He looked down, tapped his big forehead, and said: “How would it do to call it to Boycott him?”
According to Joyce Marlow, the word was first used in print by Redpath in the Inter-Ocean on 12 October 1880. The coining of the word, and its first use in print, came before Boycott and his situation was widely known outside County Mayo. In November 1880, an article in the Birmingham Daily Post referred to the word as a local term in connection to the boycotting of a Ballinrobe merchant. Still in 1880, The Illustrated London News described how “To ‘Boycott’ has already become a verb active, signifying to ‘ratten’, to intimidate, to ‘send to Coventry’, and to ‘taboo'”. In 1888, the word was included in the first volume of A New English Dictionary on Historical Principles (later known as the Oxford English Dictionary). According to Gary Minda in his book, Boycott in America: how imagination and ideology shape the legal mind, “Apparently there was no other word in the English language to describe this dispute.” The word also entered the lexicon of languages other than English, such as Dutch, French, German, Polish and Russian.
After leaving Ireland, Boycott and his family visited the United States. His arrival in New York generated a great deal of media interest; the New York Tribune said that, “The arrival of Captain Boycott, who has involuntarily added a new word to the language, is an event of something like international interest.” The New York Times said, “For private reasons the visitor made the voyage incognito, being registered simply as ‘Charles Cunningham.'” The purpose of the visit was to see friends in Virginia, including Murray McGregor Blacker, a friend from his time on Achill Island who had settled in the United States. Boycott returned to England after some months.
In 1886, Boycott became a land agent for Hugh Adair’s Flixton estate in Suffolk, England. He had a passion for horses and racing, and became secretary of the Bungay race committee. Boycott continued to spend holidays in Ireland, and according to Joyce Marlow, he left Ireland without bitterness.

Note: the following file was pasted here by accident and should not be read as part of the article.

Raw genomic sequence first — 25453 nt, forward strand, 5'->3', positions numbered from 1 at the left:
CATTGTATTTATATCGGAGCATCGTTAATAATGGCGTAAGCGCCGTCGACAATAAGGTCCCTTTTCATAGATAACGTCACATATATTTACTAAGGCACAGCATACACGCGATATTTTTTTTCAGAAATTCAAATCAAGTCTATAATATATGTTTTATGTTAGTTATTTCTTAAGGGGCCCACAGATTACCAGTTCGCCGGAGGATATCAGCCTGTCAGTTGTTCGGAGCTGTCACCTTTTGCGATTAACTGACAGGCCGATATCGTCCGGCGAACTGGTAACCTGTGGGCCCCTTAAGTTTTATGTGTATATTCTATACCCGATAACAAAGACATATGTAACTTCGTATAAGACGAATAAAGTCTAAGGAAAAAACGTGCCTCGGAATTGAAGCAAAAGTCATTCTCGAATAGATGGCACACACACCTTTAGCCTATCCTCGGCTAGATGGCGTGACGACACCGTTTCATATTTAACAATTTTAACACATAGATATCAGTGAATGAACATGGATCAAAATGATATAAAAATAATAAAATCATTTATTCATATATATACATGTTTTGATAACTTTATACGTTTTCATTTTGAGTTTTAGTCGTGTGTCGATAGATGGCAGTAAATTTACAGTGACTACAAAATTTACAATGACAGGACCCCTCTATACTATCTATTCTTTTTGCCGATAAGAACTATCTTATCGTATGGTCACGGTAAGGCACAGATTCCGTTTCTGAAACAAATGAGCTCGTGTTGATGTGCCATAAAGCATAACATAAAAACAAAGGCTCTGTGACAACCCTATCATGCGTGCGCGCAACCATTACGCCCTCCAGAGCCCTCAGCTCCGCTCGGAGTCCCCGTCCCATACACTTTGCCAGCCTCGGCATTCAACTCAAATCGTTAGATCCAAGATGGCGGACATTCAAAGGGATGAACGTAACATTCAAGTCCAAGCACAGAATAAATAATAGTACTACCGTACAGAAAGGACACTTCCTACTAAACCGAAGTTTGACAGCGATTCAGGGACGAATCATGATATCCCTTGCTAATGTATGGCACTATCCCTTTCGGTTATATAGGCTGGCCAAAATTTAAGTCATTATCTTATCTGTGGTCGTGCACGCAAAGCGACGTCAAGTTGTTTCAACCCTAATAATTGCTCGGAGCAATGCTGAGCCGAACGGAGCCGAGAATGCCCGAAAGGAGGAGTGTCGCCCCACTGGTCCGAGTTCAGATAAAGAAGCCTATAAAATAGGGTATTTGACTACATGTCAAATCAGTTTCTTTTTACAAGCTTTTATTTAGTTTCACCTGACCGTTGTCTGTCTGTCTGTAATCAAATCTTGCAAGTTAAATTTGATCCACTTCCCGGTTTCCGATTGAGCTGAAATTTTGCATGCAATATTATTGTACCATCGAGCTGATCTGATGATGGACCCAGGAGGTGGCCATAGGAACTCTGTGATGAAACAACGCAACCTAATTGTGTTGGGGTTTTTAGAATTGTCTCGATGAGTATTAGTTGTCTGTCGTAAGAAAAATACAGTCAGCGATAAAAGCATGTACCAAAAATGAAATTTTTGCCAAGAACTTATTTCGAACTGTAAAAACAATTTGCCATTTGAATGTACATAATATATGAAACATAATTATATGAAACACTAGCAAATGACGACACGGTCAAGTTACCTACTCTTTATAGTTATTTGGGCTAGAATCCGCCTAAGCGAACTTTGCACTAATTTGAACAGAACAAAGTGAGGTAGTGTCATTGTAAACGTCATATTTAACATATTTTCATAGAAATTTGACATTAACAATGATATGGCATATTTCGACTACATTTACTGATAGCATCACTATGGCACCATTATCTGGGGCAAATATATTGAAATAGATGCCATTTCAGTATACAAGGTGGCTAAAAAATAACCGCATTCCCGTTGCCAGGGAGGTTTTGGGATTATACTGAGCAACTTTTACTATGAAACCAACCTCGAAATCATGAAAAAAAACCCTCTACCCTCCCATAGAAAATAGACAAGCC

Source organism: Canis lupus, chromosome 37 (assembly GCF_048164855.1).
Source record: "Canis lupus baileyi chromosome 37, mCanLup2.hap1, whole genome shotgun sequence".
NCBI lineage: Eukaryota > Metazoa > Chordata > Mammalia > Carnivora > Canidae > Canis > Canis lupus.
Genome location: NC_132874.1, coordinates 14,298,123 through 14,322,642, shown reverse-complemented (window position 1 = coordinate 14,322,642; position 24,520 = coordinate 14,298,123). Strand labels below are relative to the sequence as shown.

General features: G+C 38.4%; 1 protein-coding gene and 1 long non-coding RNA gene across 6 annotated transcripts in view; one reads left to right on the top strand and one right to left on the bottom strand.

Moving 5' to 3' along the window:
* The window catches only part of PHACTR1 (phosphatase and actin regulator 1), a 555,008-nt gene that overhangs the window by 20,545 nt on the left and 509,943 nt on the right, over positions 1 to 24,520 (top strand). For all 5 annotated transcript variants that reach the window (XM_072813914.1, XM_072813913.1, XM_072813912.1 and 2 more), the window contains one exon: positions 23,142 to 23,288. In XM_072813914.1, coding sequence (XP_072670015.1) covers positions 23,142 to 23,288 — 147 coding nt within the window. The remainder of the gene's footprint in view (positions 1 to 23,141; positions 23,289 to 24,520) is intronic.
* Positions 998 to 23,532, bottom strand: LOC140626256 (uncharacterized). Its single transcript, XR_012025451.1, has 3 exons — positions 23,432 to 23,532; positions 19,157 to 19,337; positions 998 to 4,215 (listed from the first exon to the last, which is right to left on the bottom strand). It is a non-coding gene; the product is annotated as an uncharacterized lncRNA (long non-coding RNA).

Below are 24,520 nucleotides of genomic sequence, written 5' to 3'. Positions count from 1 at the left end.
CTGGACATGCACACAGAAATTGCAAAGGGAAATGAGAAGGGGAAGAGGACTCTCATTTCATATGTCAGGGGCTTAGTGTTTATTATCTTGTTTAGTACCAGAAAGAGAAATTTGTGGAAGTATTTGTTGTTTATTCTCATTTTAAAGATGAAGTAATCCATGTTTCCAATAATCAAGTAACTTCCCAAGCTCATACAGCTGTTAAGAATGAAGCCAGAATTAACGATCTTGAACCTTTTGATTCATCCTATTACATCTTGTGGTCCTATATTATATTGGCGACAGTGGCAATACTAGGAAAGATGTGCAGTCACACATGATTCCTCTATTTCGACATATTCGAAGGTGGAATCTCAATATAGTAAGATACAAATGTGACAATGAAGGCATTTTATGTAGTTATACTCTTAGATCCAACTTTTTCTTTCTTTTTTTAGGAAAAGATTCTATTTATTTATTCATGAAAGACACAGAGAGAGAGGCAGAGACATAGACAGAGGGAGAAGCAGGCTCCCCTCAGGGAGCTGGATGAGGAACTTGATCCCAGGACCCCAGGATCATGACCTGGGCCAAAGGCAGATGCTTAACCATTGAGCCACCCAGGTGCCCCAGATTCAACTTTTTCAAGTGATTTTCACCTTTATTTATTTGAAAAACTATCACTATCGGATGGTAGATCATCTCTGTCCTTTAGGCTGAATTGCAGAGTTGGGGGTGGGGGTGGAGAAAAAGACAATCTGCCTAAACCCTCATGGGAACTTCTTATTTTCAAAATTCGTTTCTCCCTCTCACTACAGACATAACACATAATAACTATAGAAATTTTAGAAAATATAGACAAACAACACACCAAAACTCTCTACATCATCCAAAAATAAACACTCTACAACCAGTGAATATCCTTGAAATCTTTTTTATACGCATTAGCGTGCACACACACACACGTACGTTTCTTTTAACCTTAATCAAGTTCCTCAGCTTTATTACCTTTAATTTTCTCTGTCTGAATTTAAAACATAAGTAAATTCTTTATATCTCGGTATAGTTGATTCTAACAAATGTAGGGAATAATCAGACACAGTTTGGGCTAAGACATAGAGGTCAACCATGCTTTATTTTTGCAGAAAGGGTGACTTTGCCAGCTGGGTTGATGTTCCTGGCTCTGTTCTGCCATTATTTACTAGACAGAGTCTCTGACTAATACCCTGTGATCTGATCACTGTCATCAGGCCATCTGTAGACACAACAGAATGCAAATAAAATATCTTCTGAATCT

In early 1897, Boycott’s health became very poor. In an attempt to improve his health, he and his wife went on a cruise to Malta. In Brindisi, he became seriously ill, and had to return to England. His health continued to deteriorate, and on 19 June 1897 he died at his home in Flixton, aged 65. His funeral took place in the church at Burgh St Peter, conducted by his nephew Arthur St John Boycott, who was at Lough Mask during the first boycott. Charles Boycott’s widow, Annie, was subsequently sued over the funeral expenses and other debts, and had to sell some assets. A number of London newspapers, including The Times, published obituaries.
In popular culture
Charles Boycott and the events that led to his name entering the English language have been the subject of several works of fiction. The first was Captain Boycott, a 1946 romantic novel by Phillip Rooney. This was the basis for the 1947 film Captain Boycott—directed by Frank Lauder and starred Stewart Granger, Kathleen Ryan, Alastair Sim, and Cecil Parker as Charles Boycott. More recently the story was the subject of the 2012 novel Boycott, by Colin C. Murphy.